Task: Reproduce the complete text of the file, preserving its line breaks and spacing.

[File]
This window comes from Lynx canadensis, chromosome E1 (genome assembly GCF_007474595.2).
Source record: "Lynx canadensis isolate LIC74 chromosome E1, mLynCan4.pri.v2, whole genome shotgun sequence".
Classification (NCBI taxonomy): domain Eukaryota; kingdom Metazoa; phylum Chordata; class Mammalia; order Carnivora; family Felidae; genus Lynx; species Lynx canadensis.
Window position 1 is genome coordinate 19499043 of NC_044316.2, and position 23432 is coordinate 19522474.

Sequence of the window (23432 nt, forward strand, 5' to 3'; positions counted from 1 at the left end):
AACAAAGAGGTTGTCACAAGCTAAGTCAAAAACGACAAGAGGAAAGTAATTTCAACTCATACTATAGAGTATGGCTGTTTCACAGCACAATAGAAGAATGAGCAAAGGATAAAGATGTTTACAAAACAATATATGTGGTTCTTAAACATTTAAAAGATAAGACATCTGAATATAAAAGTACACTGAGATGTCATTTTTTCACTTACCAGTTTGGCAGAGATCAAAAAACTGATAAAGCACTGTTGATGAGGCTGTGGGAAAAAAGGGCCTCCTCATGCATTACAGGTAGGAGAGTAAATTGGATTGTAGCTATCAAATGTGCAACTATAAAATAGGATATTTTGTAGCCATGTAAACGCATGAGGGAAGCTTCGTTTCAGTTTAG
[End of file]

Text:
This window comes from Lynx canadensis, chromosome E1 (genome assembly GCF_007474595.2).
Source record: "Lynx canadensis isolate LIC74 chromosome E1, mLynCan4.pri.v2, whole genome shotgun sequence".
Classification (NCBI taxonomy): domain Eukaryota; kingdom Metazoa; phylum Chordata; class Mammalia; order Carnivora; family Felidae; genus Lynx; species Lynx canadensis.
Window position 1 is genome coordinate 19499043 of NC_044316.2, and position 23432 is coordinate 19522474.

Sequence of the window (23432 nt, forward strand, 5' to 3'; positions counted from 1 at the left end):
AACAAAGAGGTTGTCACAAGCTAAGTCAAAAACGACAAGAGGAAAGTAATTTCAACTCATACTATAGAGTATGGCTGTTTCACAGCACAATAGAAGAATGAGCAAAGGATAAAGATGTTTACAAAACAATATATGTGGTTCTTAAACATTTAAAAGATAAGACATCTGAATATAAAAGTACACTGAGATGTCATTTTTTCACTTACCAGTTTGGCAGAGATCAAAAAACTGATAAAGCACTGTTGATGAGGCTGTGGGAAAAAAGGGCCTCCTCATGCATTACAGGTAGGAGAGTAAATTGGATTGTAGCTATCAAATGTGCAACTATAAAATAGGATATTTTGTAGCCATGTAAACGCATGAGGGAAGCTTCGTTTCAGTTTAG